After the Waubonsie Trail was officially registered on April 3, 1916, the association began marking poles along the route with their insignia. Unfortunately, the pole markings led to a feud that divided the citizens of Shenandoah.
In July 1916, Elbert A. Read, vice president of the First National Bank and a concerned citizen of Shenandoah, wrote to the ISHC about the Waubonsie Trail’s path through the town. In Shenandoah, the Waubonsie Trail and the O.K. Line (from Omaha to Kansas City) traversed the same four-mile stretch of road. The town diverged into two groups: (1) boosters of the registered Waubonsie Trail; and (2) boosters of the unregistered O.K. Line. According to Read, “The Waubonsie people claim that their route is registered and that the O.K. people have no right to put any signs or markings on the poles along the highway where it is used by the Waubonsie Trail, and which highway is also used by the O.K. Line.” 6
Supporters of the O.K. Line believed that the two routes could use the same stretch of road, even though the O.K. Line was not registered.
In the beginning, the disagreement may have been solely about the use of the same four-mile stretch. However, by August 1916, the feuding was over much more than a shared stretch of roadway. According to allegations made in correspondence exchanged between the ISHC, Ross and Beard, the O.K. Line was painting over the Waubonsie Trail pole markings. Ross asked Beard, an attorney, and the ISHC to let him know what could be done about the situation. Clearly, the dispute over pole markings was creating rivalries between Shenandoah citizens and trail association board members.
The Waubonsie versus O.K. Line dispute was not the first instance in which the ISHC became involved in pole marking controversies. On Aug. 30, the ISHC responded to the allegations that O.K. members had defaced the Waubonsie Trail property, stating that it was the county attorney’s duty to prosecute the crime. On Sept. 5, 1916, the ISHC also sent a letter with a copy of the laws and penalties regarding the damage to registered routes markings to Walter Moody, leader of the O.K. Line and person alleged to have defaced the Waubonsie markers.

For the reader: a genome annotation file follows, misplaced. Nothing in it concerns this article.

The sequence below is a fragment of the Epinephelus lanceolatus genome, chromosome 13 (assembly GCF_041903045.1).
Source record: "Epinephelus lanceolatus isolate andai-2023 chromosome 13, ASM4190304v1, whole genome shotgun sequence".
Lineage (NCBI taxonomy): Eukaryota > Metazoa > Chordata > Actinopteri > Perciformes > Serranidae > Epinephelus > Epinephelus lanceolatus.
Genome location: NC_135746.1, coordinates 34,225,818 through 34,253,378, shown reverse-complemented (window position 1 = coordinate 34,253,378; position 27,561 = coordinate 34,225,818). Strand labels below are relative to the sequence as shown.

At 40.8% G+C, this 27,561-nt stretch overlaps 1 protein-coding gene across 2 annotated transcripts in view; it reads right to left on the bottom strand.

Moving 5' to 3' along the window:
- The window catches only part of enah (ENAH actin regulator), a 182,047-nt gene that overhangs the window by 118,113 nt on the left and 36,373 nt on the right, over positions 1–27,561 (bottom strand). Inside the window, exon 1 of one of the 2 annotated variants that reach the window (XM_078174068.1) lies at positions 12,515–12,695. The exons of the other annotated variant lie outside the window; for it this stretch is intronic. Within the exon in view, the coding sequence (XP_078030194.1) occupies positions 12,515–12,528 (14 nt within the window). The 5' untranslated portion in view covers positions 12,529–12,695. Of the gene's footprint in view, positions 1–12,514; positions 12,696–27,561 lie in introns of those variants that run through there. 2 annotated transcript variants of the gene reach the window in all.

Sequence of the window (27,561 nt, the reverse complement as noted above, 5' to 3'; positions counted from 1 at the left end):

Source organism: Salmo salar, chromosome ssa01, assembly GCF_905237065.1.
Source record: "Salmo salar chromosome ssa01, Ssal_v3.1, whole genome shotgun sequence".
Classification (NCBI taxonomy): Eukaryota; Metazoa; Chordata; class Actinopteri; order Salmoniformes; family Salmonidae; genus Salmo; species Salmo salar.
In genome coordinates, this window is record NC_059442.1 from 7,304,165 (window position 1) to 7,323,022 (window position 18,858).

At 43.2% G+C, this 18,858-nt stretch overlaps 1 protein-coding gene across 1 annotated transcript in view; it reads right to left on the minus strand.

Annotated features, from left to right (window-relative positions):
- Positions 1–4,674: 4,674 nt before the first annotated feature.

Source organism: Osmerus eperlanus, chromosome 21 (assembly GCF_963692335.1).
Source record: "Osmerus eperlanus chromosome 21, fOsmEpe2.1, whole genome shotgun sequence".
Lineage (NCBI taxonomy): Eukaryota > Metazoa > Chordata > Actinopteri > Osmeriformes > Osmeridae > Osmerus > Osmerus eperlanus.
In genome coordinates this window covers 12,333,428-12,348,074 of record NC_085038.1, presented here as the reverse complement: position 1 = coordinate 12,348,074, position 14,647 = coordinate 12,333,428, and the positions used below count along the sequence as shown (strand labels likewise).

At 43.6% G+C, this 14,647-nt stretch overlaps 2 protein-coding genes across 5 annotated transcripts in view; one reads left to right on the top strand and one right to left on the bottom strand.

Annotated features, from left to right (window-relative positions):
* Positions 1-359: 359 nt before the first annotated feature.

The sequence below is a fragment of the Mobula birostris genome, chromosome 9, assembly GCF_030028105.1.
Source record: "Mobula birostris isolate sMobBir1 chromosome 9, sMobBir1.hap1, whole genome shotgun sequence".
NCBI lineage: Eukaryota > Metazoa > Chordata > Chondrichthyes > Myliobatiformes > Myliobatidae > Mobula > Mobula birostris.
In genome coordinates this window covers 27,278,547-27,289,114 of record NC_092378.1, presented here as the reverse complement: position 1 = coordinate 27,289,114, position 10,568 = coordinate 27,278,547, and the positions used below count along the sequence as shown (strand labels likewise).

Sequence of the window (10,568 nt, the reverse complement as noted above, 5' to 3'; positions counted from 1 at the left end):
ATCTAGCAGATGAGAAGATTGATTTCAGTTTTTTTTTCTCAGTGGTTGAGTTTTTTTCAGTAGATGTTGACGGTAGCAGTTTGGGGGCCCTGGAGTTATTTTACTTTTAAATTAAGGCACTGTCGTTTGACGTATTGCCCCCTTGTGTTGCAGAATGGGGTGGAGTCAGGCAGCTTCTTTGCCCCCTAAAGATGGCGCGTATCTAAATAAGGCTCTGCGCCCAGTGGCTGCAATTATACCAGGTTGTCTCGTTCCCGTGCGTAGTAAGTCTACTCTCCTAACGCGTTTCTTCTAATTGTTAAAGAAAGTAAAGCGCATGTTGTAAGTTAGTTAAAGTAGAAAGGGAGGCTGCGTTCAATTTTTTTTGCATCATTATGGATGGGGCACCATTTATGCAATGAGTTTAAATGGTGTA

The ISHC’s Sept. 5 letter is the last known communication regarding the Waubonsie Trail, which likely indicates that the vandalism ceased following the ISHC’s letter to Moody. There is no record of how the two road associations ultimately settled the dispute, whether vandalism charges were filed with the county, the two parties came to an agreement themselves or the ISHC’s letter to Moody was enough to stop the vandalism.
However, it is certain that the ISHC’s correspondence was crucial in explaining the laws and penalties of such illicit actions so that the Waubonsie Trail Association, as well as other road associations in similar circumstances, could prevent or prosecute vandalism of their pole markings.
Despite the many challenges faced, the Waubonsie Trail Association, “promoter of the short way back to the farm,” 7
was successful in registering and marking their trans-state route. Through these efforts, the Waubonsie Trail Association was a valuable contributor to the good roads movement in Iowa.
1 Buchenot, Judy (1985, November 22). Unknown Title. The Naperville Sun, as qtd. in Waubonsie Valley High School, (2008). Indian Prairie School District. Retrieved May 26, 2009, from About Our School: Chief Waubonsie website.
3 Fisk, James. The Waubonsie Trail Across Iowa, Unpublished, as qtd. in "The Waubonsie Trail Across Iowa". (Feb. 20, 2006). The Daily Iowegian.
4 Letter from Iowa State Highway Commission to H. J. Ross, March 14, 1914, box 5, folder HA2.090.
5 Letter from C. A. Wenstrand to Iowa State Highway Commission, Nov. 1, 1915, box 5, folder HA2.090
6 Letter from Elbert A. Read to Iowa State Highway Commission, July 1, 1916, box 5, folder HA2.090.
7 Good Work Done on the Waubonsie Trail, Public Spirited Citizens Along Its Route Accomplishing Wonders. (Jan. 15, 1912). Belleville News-Democrat, as qtd. in Hawkins, Bill (March 5, 2009). Good Work Done on the Waubonsie Trail. The Jerome Journal, Retrieved June 2, 2009.